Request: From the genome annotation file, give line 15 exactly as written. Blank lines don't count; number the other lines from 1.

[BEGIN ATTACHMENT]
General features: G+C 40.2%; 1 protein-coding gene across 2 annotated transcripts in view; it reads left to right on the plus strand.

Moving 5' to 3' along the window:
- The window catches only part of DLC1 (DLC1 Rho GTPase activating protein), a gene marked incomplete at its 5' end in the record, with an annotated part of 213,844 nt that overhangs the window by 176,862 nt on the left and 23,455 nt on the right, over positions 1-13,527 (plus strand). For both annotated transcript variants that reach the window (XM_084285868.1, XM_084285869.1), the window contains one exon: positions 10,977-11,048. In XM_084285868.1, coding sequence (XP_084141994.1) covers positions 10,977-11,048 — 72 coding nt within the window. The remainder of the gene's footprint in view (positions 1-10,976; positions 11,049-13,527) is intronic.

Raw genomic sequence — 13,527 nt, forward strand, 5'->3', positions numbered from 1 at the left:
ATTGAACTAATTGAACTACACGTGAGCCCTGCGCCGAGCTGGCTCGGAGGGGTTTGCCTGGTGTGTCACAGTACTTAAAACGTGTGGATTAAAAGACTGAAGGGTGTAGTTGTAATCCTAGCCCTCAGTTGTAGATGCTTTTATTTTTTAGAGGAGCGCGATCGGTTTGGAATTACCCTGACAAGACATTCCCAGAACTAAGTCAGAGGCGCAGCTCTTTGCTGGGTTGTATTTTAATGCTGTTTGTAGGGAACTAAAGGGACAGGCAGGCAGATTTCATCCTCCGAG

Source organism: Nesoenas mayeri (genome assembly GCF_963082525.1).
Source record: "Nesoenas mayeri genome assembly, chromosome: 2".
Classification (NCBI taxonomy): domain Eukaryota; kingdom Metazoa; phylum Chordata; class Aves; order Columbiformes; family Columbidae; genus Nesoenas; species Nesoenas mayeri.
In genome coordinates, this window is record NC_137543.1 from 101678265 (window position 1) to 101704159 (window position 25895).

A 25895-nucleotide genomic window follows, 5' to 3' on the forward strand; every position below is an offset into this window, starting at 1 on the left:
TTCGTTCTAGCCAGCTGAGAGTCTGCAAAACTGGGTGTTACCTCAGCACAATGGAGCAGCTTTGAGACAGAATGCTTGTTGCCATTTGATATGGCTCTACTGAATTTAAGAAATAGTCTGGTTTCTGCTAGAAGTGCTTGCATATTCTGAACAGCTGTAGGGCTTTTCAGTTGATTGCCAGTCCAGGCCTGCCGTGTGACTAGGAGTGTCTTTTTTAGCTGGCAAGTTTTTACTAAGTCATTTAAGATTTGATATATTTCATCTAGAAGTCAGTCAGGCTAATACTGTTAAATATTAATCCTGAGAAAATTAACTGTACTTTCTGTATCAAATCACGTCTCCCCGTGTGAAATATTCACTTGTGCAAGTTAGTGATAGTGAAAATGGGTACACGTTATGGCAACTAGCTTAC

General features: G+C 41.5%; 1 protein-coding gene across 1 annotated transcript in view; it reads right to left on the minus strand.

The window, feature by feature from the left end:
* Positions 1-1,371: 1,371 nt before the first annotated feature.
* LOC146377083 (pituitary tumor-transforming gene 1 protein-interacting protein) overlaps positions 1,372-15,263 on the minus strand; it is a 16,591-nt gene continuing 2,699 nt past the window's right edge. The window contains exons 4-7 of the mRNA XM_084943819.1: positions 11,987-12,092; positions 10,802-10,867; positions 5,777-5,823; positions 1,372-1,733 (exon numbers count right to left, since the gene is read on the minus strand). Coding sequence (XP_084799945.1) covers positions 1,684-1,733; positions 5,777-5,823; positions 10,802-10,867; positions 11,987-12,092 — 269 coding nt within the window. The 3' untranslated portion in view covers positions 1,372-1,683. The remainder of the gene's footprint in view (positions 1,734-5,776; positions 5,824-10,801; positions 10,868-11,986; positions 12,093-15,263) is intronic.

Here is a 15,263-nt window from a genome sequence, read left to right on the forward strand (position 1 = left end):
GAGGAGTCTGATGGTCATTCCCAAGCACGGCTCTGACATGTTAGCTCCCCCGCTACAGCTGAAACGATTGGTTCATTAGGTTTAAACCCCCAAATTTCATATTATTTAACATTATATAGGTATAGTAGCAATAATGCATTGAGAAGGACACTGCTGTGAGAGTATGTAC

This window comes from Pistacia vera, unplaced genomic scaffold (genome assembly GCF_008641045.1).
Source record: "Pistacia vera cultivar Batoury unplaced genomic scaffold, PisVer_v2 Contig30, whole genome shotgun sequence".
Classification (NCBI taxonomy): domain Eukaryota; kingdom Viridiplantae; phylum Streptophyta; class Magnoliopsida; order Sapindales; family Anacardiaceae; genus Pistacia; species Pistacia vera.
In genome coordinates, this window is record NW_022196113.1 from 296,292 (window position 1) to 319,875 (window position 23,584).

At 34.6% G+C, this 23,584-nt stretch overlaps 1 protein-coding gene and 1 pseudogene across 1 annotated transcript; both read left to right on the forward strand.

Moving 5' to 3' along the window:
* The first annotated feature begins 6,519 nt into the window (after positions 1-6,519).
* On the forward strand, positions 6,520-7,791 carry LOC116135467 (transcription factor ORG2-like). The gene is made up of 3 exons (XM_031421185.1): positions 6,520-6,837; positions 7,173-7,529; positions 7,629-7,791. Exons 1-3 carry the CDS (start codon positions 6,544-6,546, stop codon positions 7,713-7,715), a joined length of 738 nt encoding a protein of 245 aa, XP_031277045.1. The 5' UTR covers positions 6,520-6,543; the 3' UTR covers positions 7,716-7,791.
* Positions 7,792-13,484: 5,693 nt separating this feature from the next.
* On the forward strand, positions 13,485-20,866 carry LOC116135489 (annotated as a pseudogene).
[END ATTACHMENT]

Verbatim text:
* LOC146377083 (pituitary tumor-transforming gene 1 protein-interacting protein) overlaps positions 1,372-15,263 on the minus strand; it is a 16,591-nt gene continuing 2,699 nt past the window's right edge. The window contains exons 4-7 of the mRNA XM_084943819.1: positions 11,987-12,092; positions 10,802-10,867; positions 5,777-5,823; positions 1,372-1,733 (exon numbers count right to left, since the gene is read on the minus strand). Coding sequence (XP_084799945.1) covers positions 1,684-1,733; positions 5,777-5,823; positions 10,802-10,867; positions 11,987-12,092 — 269 coding nt within the window. The 3' untranslated portion in view covers positions 1,372-1,683. The remainder of the gene's footprint in view (positions 1,734-5,776; positions 5,824-10,801; positions 10,868-11,986; positions 12,093-15,263) is intronic.